Multinational conglomerate company Sony has just threatened to sue Twitter if the social network fails to ban the accounts that are repeatedly posting internal emails that have been leaked by its hackers.
David Boies, the company’s lawyer, also asked the micro-blogging site to share the warning letter with user Val Broeksmit, who tweets screenshots of those emails on his @BikiniRobotArmy account.
In turn, Broeksmit sent the letter to Motherboard, which notes that it’s not a formal DMCA request, but purely a legal threat. Part of the missive reads:
SPE (Sony Pictures Entertainment) does not consent to Twitter’s or any Twitter account holder’s possession, review, copying, dissemination, publication, uploading, downloading, or making any use of the Stolen Information, and to request your cooperation in suspending the Account Holder’s Twitter account and the account of any other user seeking to disseminate the Stolen Information via Twitter.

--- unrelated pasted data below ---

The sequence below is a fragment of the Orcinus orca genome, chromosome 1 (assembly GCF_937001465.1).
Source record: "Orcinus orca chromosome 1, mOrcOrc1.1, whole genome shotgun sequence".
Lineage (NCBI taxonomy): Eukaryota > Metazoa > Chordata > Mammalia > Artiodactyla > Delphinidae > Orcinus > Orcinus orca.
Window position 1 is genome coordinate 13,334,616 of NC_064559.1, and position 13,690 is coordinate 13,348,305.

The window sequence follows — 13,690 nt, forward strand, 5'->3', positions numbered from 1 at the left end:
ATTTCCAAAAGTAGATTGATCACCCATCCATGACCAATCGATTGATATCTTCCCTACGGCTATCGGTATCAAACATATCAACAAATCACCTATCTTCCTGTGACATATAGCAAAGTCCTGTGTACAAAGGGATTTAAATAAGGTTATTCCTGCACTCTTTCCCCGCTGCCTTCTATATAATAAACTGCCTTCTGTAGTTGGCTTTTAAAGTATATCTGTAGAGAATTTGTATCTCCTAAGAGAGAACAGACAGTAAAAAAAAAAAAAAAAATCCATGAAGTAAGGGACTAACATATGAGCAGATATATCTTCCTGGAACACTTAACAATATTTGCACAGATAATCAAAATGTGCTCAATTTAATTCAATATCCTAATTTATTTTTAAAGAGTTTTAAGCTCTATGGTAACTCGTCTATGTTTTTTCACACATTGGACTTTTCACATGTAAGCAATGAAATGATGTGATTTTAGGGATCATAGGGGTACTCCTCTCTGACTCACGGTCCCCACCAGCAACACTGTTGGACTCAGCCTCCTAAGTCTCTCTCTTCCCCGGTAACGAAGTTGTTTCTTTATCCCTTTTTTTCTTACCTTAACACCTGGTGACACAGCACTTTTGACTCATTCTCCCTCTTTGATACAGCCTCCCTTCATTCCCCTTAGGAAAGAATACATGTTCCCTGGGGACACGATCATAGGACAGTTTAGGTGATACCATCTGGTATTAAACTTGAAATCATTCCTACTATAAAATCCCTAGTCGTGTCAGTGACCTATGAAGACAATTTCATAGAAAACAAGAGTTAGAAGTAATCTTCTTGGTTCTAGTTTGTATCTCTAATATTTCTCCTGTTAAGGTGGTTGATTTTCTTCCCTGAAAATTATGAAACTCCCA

It also states that Sony will “hold Twitter responsible for any damage or loss arising from such use or dissemination by Twitter.”
Of course, it could be argued that if it weren’t for the lawsuit we probably wouldn’t have them compiled right here. If you recall, Sony’s hackers (also known as the Guardians of Peace), uploaded the data they stole and distributed the links to a number of media outlets.
These links could be accessed by the public, so anyone could download their contents. That led to the illicit release of some upcoming movies, execs’ private correspondence, and sad to say, even hapless employees’ social security numbers.
Sony is desperately trying to do some damage control, as it’s also recently fired off similar legal threats to news outlets posting about the leaks, including The New York Times.
As for Twitter, a spokesperson told Motherboard that while it doesn’t allow users to post other people’s private info themselves, linking to leaked data isn’t exactly prohibited.